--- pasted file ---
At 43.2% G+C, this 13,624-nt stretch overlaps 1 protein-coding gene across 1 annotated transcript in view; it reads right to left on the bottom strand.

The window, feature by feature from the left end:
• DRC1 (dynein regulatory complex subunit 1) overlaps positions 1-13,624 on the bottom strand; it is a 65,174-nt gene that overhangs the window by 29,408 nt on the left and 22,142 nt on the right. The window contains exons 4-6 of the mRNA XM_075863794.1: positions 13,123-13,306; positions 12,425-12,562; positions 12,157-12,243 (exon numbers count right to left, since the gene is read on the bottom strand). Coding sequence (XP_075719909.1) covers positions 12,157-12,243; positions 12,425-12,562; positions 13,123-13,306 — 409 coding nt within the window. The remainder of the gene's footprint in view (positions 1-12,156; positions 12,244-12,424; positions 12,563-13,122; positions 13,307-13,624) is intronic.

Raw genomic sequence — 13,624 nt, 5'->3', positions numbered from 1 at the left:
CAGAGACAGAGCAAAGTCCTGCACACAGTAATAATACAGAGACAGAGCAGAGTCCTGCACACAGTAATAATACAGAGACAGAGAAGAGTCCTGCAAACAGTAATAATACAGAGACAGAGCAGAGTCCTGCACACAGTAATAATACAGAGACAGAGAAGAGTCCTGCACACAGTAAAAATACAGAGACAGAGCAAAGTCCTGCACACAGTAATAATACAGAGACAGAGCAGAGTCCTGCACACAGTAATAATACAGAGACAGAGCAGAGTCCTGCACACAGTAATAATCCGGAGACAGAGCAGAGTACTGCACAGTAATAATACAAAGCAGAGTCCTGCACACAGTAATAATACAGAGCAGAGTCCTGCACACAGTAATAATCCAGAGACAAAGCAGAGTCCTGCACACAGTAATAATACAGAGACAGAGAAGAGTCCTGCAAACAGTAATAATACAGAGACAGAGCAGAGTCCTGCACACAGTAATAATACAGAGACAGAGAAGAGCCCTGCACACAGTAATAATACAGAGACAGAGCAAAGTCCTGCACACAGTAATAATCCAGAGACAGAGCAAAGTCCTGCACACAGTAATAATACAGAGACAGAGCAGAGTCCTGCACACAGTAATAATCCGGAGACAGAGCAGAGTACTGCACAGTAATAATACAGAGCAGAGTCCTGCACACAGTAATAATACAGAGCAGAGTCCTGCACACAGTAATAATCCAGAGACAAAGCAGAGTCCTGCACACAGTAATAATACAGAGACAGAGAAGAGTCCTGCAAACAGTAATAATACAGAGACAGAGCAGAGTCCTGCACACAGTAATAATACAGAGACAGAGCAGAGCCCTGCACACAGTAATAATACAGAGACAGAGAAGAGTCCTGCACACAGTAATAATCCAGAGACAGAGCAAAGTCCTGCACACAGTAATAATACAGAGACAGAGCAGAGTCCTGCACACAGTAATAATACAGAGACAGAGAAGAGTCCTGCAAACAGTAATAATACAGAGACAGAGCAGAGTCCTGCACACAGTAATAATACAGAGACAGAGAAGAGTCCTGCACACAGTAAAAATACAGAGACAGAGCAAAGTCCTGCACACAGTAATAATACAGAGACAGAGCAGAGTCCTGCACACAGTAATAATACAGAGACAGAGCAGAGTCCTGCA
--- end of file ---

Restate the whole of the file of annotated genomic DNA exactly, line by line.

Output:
At 43.2% G+C, this 13,624-nt stretch overlaps 1 protein-coding gene across 1 annotated transcript in view; it reads right to left on the bottom strand.

The window, feature by feature from the left end:
• DRC1 (dynein regulatory complex subunit 1) overlaps positions 1-13,624 on the bottom strand; it is a 65,174-nt gene that overhangs the window by 29,408 nt on the left and 22,142 nt on the right. The window contains exons 4-6 of the mRNA XM_075863794.1: positions 13,123-13,306; positions 12,425-12,562; positions 12,157-12,243 (exon numbers count right to left, since the gene is read on the bottom strand). Coding sequence (XP_075719909.1) covers positions 12,157-12,243; positions 12,425-12,562; positions 13,123-13,306 — 409 coding nt within the window. The remainder of the gene's footprint in view (positions 1-12,156; positions 12,244-12,424; positions 12,563-13,122; positions 13,307-13,624) is intronic.

Raw genomic sequence — 13,624 nt, 5'->3', positions numbered from 1 at the left:
CAGAGACAGAGCAAAGTCCTGCACACAGTAATAATACAGAGACAGAGCAGAGTCCTGCACACAGTAATAATACAGAGACAGAGAAGAGTCCTGCAAACAGTAATAATACAGAGACAGAGCAGAGTCCTGCACACAGTAATAATACAGAGACAGAGAAGAGTCCTGCACACAGTAAAAATACAGAGACAGAGCAAAGTCCTGCACACAGTAATAATACAGAGACAGAGCAGAGTCCTGCACACAGTAATAATACAGAGACAGAGCAGAGTCCTGCACACAGTAATAATCCGGAGACAGAGCAGAGTACTGCACAGTAATAATACAAAGCAGAGTCCTGCACACAGTAATAATACAGAGCAGAGTCCTGCACACAGTAATAATCCAGAGACAAAGCAGAGTCCTGCACACAGTAATAATACAGAGACAGAGAAGAGTCCTGCAAACAGTAATAATACAGAGACAGAGCAGAGTCCTGCACACAGTAATAATACAGAGACAGAGAAGAGCCCTGCACACAGTAATAATACAGAGACAGAGCAAAGTCCTGCACACAGTAATAATCCAGAGACAGAGCAAAGTCCTGCACACAGTAATAATACAGAGACAGAGCAGAGTCCTGCACACAGTAATAATCCGGAGACAGAGCAGAGTACTGCACAGTAATAATACAGAGCAGAGTCCTGCACACAGTAATAATACAGAGCAGAGTCCTGCACACAGTAATAATCCAGAGACAAAGCAGAGTCCTGCACACAGTAATAATACAGAGACAGAGAAGAGTCCTGCAAACAGTAATAATACAGAGACAGAGCAGAGTCCTGCACACAGTAATAATACAGAGACAGAGCAGAGCCCTGCACACAGTAATAATACAGAGACAGAGAAGAGTCCTGCACACAGTAATAATCCAGAGACAGAGCAAAGTCCTGCACACAGTAATAATACAGAGACAGAGCAGAGTCCTGCACACAGTAATAATACAGAGACAGAGAAGAGTCCTGCAAACAGTAATAATACAGAGACAGAGCAGAGTCCTGCACACAGTAATAATACAGAGACAGAGAAGAGTCCTGCACACAGTAAAAATACAGAGACAGAGCAAAGTCCTGCACACAGTAATAATACAGAGACAGAGCAGAGTCCTGCACACAGTAATAATACAGAGACAGAGCAGAGTCCTGCA